• Section 6662(a) Penalty. Section 6662(a) and (b)(1) and (2) imposes a penalty equal to 20% of the portion of an underpayment of tax required to be shown on a taxpayer’s return that is attributable to “[n]egligence or disregard of rules or regulations” and/or a “substantial understatement of income tax.” Negligence includes “any failure to make a reasonable attempt to comply with the provisions of this title.” 26 U.S.C. § 6662(c). An understatement of income tax is a “substantial understatement” if it exceeds the greater of 10% of the tax required to be shown on the return or $5,000. at § 6662(d)(1)(A). The Commissioner here has asserted section 6662(a) penalties on the basis of both negligence and substantial understatement.
  • Reasonable Cause and Good Faith. A taxpayer may avoid a section 6662(a) penalty by showing that there was reasonable cause for the underpayment and that the taxpayer acted in good faith. 26 U.S.C. § 6664(c)(1). The determination of whether a taxpayer acted with reasonable cause and in good faith is made on a case-by-case basis, taking into account all of the pertinent facts and circumstances, including the taxpayer’s efforts to assess the proper tax liability and the taxpayer’s knowledge, experience, and education. Reg. § 1.6664-4(b)(1).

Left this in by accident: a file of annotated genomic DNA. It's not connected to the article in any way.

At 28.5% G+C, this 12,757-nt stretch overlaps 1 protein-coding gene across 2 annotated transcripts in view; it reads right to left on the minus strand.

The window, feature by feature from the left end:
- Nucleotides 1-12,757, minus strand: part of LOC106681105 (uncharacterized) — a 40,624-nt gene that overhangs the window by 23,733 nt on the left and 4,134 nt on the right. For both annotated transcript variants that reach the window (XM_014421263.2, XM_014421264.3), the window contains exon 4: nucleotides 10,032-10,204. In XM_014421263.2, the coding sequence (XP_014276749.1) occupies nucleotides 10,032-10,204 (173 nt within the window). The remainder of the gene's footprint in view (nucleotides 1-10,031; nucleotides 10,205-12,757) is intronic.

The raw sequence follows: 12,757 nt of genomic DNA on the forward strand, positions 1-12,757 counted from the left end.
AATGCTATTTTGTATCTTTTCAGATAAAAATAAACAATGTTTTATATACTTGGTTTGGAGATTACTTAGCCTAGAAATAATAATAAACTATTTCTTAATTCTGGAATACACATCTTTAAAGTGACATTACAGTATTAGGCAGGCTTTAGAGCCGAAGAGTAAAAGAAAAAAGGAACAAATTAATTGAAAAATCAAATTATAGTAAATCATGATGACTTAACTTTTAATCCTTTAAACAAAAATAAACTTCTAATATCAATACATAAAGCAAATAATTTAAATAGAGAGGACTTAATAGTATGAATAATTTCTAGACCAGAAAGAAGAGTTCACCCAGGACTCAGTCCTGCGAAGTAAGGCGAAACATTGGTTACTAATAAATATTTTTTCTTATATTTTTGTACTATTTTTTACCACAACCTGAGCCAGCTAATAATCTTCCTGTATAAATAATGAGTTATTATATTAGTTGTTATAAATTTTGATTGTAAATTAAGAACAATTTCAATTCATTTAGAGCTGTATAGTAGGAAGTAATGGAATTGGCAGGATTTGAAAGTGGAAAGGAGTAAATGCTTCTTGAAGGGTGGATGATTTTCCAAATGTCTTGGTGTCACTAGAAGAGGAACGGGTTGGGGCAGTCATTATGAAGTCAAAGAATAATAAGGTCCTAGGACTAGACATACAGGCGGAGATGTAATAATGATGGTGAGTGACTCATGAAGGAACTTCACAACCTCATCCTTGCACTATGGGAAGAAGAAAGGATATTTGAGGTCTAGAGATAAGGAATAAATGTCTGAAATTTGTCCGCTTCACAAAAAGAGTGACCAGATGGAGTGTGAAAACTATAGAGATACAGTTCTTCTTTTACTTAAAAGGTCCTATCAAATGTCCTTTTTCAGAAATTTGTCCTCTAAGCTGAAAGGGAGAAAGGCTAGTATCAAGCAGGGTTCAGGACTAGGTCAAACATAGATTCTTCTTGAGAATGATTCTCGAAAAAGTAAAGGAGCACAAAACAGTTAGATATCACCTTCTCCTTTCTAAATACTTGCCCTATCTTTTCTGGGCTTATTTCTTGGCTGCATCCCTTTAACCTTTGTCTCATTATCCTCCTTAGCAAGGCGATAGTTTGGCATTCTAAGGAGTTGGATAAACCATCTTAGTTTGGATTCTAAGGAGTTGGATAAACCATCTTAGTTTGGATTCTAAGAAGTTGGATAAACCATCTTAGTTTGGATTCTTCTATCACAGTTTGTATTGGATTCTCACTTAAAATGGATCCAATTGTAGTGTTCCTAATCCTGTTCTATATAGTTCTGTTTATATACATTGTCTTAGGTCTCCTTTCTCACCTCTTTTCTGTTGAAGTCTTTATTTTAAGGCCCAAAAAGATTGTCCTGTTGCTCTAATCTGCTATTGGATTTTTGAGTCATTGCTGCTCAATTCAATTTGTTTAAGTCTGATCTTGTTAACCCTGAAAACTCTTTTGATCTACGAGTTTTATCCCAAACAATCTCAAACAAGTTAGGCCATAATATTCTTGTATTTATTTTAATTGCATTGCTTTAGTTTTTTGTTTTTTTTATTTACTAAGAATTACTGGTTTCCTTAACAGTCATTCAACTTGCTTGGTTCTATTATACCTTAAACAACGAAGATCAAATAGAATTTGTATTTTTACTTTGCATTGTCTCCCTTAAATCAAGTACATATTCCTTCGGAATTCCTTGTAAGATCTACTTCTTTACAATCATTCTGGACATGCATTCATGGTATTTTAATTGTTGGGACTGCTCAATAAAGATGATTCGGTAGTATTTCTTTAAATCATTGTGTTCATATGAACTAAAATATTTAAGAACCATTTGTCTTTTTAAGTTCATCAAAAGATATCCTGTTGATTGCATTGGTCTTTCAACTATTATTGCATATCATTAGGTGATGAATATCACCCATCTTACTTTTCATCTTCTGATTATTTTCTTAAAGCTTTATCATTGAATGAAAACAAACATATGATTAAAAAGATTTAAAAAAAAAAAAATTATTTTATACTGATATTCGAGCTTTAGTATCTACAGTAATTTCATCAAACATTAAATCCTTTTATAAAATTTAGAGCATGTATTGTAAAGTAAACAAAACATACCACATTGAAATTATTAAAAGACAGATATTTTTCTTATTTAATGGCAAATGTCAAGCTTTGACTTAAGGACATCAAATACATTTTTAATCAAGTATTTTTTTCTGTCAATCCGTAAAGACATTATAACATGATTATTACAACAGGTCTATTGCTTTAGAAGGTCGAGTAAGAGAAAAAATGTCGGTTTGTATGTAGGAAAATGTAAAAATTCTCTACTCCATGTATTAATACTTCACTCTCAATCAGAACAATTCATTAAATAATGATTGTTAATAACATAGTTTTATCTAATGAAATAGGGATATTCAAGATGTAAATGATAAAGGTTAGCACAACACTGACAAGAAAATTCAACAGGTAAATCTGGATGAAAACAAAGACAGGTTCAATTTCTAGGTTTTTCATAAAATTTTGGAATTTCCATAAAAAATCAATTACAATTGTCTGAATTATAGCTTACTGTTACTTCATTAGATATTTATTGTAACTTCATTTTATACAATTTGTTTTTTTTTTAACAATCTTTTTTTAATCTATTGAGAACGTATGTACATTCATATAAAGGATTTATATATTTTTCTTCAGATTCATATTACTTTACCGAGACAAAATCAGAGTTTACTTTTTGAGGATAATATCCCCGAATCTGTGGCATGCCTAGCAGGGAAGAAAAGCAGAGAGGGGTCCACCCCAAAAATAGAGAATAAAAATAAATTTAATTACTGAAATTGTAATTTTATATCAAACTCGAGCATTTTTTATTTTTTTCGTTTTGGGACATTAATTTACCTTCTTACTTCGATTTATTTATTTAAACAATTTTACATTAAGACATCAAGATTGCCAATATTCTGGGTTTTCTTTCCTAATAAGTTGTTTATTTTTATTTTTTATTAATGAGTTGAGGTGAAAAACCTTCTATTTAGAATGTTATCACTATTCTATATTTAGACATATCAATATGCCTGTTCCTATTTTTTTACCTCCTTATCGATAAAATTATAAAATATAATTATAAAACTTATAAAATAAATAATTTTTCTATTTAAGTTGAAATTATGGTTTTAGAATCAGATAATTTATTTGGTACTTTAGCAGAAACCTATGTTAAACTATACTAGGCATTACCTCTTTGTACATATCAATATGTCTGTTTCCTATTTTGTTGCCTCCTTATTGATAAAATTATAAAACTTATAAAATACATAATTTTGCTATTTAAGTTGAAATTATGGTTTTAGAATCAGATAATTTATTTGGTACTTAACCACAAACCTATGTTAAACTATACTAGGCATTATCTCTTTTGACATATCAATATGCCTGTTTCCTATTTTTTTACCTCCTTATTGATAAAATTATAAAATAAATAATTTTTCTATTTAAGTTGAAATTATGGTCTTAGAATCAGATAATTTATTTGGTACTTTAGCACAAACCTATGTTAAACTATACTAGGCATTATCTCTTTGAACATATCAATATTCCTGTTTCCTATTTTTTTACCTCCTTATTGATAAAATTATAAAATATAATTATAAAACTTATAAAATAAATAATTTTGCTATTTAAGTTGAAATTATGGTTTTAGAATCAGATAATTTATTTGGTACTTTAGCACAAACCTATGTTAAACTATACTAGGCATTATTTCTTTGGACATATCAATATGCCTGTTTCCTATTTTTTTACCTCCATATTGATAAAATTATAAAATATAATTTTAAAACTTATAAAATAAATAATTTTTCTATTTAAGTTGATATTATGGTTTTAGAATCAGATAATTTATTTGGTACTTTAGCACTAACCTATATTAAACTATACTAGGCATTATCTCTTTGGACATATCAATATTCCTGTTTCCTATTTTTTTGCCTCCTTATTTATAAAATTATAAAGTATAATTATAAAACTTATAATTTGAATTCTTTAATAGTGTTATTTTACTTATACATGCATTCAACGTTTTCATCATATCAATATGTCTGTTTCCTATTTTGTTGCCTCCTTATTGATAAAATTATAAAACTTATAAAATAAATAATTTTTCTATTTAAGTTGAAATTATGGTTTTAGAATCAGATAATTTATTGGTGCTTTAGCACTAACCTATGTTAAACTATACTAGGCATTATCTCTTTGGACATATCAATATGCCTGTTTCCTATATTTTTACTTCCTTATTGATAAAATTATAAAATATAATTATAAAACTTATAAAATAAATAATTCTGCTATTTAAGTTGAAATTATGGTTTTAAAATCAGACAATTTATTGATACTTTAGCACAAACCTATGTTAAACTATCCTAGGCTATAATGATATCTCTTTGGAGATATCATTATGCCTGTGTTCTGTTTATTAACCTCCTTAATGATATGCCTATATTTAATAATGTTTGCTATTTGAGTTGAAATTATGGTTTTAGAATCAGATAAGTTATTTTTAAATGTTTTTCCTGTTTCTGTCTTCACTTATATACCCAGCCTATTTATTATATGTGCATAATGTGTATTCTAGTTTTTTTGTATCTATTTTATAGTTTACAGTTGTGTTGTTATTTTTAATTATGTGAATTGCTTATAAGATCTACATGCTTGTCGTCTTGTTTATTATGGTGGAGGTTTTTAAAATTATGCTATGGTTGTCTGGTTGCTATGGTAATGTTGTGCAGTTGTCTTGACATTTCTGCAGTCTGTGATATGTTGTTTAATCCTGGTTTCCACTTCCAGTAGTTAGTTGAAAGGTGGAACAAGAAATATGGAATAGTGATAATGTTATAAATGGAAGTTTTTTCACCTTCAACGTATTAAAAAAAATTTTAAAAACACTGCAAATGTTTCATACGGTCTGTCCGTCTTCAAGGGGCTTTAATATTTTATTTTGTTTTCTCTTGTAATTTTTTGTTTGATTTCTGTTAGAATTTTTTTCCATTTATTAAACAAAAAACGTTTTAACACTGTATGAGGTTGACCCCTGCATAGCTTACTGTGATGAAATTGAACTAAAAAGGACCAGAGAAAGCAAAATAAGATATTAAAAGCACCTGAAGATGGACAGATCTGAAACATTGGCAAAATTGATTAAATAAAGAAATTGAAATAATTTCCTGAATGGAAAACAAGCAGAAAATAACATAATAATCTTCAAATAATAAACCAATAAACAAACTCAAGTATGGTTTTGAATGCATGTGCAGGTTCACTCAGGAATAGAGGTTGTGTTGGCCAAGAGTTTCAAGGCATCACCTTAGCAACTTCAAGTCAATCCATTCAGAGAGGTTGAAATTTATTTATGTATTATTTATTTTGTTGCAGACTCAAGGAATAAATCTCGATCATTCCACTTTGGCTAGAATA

• Reasonable reliance on professional advice may constitute reasonable cause and good faith if the taxpayer proves, by a preponderance of the evidence, that (1) the adviser was a competent professional with sufficient expertise to justify reliance, (2) the taxpayer provided necessary and accurate information to the adviser, and (3) the taxpayer actually relied in good faith on the adviser’s judgment. See Alt. Health Care Advocates v. Commissioner, 151 T.C. 225, 246 (2018); Neonatology Assocs., P.A. v. Commissioner, 115 T.C. 43, 99 (2000), aff’d, 299 F.3d 221 (3d Cir. 2002).
  • “Most taxpayers are not competent to discern error in the substantive advice of an accountant or attorney. To require the taxpayer to challenge the attorney, to seek a ‘second opinion,’ or to try to monitor counsel on the provisions of the Code himself would nullify the very purpose of seeking the advice of a presumed expert in the first place.’ ‘Ordinary business care and prudence’ do not demand such actions.” United States v. Boyle, 469 U.S. 241, 251 (1985).

Insights: Michael Rogerson appears to be an extraordinary individual and entrepreneur in the aerospace industry. But, his substantial losses associated with the intended passive activity of renting out his tangible property—the yachts, TOTO and the Falcon Lair—could not be used to offset income from Rogerson’s nonpassive activities in his business endeavor. From a penalty-assessment perspective, Roberson was able to stave off $1,115,934 in accuracy-related penalties by showing the Tax Court that he engaged competent tax counsel, provided that tax counsel with all necessary and accurate information relevant to Roberson’s business and yachting endeavors, and relied, in good faith, on that tax counsel’s advice.